It Was In This Week...

In 1945 that the first albums chart appeared in the U.S.

At that time, an album was the term used for a set of 78 rpm singles, which were developed in 1915. The LP (long play album) wouldn't appear until 1948, when it was introduced by Columbia Records, now Sony Music. The same year, rival RCA Records added the 45 rpm single to the market.

"In 1948 the Columbia company had perfected the 12" Long Playing Vinyl disc. Spinning at 33 rpm the new format could play up to 25 minutes per side. This new record medium also had a much lower level of surface noise than did it's older shellac cousin. However, Columbia's big rival, RCA Victor then produced the seven inch 45 rpm vinyl disc. These could hold as much sound as the 12" 78 rpm discs they were to replace, but were much smaller and attractive." (45-rpm.org.uk)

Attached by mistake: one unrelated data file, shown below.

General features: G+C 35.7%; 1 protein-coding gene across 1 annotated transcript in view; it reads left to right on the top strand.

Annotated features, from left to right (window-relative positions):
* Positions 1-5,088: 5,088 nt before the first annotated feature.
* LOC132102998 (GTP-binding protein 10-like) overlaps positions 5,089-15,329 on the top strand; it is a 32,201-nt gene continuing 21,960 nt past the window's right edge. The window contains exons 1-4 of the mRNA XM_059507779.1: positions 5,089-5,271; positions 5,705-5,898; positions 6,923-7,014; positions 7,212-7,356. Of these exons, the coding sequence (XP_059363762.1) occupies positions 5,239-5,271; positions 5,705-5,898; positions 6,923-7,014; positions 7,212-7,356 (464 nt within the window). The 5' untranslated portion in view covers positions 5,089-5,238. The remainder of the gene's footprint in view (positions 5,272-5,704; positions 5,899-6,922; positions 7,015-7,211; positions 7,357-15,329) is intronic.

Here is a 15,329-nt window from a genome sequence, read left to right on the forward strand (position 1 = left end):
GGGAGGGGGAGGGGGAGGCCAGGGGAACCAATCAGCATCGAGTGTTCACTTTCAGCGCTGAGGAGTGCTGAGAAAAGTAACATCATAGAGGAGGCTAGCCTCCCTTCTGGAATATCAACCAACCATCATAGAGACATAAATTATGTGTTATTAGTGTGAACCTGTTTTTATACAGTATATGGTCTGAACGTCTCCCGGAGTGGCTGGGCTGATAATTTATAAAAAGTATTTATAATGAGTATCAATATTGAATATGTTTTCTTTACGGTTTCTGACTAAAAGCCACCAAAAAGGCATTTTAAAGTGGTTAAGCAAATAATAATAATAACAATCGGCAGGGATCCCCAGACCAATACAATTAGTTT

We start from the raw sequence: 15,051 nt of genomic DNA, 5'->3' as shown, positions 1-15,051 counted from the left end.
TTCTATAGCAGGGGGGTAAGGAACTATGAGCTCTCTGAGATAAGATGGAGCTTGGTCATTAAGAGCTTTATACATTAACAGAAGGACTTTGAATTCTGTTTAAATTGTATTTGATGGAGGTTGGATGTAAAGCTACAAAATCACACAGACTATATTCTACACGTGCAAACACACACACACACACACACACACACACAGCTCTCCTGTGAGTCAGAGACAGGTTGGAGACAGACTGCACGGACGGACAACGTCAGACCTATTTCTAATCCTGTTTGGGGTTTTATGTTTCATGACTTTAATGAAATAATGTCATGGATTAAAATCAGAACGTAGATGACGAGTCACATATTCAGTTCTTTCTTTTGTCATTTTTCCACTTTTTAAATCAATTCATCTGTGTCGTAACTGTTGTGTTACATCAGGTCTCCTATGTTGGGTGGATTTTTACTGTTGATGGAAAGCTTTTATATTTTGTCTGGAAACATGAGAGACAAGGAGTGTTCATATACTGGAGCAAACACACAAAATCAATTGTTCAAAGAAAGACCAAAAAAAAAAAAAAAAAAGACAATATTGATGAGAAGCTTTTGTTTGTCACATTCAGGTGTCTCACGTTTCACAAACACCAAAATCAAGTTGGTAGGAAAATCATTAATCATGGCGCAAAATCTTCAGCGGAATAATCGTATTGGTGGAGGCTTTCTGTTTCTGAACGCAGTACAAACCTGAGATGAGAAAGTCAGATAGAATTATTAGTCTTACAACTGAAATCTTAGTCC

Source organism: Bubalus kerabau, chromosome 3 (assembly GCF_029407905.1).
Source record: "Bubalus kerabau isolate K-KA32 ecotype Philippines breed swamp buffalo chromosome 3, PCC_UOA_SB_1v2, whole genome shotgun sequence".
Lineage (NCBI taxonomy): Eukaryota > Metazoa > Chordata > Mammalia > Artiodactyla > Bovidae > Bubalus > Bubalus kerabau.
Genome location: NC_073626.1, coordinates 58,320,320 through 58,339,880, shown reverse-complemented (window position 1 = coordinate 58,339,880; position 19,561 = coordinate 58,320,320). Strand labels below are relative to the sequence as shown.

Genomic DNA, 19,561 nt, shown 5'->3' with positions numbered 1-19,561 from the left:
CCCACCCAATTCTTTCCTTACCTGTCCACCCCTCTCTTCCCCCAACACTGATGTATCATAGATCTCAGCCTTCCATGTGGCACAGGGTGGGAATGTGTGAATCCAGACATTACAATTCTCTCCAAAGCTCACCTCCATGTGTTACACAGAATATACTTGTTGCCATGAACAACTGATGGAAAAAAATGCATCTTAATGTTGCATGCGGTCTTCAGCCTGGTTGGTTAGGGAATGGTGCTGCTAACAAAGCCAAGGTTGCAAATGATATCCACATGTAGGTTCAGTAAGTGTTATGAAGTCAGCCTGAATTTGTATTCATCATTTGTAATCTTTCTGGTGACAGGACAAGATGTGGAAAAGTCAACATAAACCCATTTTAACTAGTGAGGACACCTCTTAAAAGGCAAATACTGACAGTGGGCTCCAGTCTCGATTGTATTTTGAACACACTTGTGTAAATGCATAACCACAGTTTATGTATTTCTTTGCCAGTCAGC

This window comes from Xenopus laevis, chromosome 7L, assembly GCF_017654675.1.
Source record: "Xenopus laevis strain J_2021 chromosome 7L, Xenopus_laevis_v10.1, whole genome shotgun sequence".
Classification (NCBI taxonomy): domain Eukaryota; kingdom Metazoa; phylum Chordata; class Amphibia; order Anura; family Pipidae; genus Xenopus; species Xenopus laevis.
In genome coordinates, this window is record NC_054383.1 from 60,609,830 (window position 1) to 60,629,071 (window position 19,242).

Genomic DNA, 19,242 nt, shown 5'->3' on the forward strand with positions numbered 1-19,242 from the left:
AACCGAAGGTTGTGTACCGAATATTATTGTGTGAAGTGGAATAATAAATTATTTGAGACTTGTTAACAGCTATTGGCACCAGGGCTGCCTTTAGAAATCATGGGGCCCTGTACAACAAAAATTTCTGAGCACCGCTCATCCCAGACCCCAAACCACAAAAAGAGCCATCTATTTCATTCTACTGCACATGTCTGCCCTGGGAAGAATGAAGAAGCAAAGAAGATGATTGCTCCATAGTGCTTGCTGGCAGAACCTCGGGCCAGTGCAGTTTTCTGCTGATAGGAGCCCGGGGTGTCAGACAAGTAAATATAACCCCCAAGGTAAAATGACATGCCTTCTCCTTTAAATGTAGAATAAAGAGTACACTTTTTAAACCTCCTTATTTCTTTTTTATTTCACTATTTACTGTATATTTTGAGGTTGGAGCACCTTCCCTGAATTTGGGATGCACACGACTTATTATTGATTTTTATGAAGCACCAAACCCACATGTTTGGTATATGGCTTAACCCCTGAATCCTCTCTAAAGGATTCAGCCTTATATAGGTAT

In 1985 that Tears for Fears finished up a U.K. tour at the Royal Albert Hall.

Just before heading out on an eighteen month world tour "Everybody Wants to Rule the World" cracked the U.S. top 10 and would soon give them their first #1 hit. It was followed to the top by "Shout" a couple months later, both from the album Songs From The Big Chair.

"You'll love the title," says Roland Orzabal. "Songs From The Big Chair is, indeed, quite a name. It's taken from the TV film Sybil, about a girl with 16 different personalities and the 'big chair' was the only place she felt safe and comfortable." (tearsforfearsfans.com)

All additional material courtesy: sympatico.ca/gary.lessard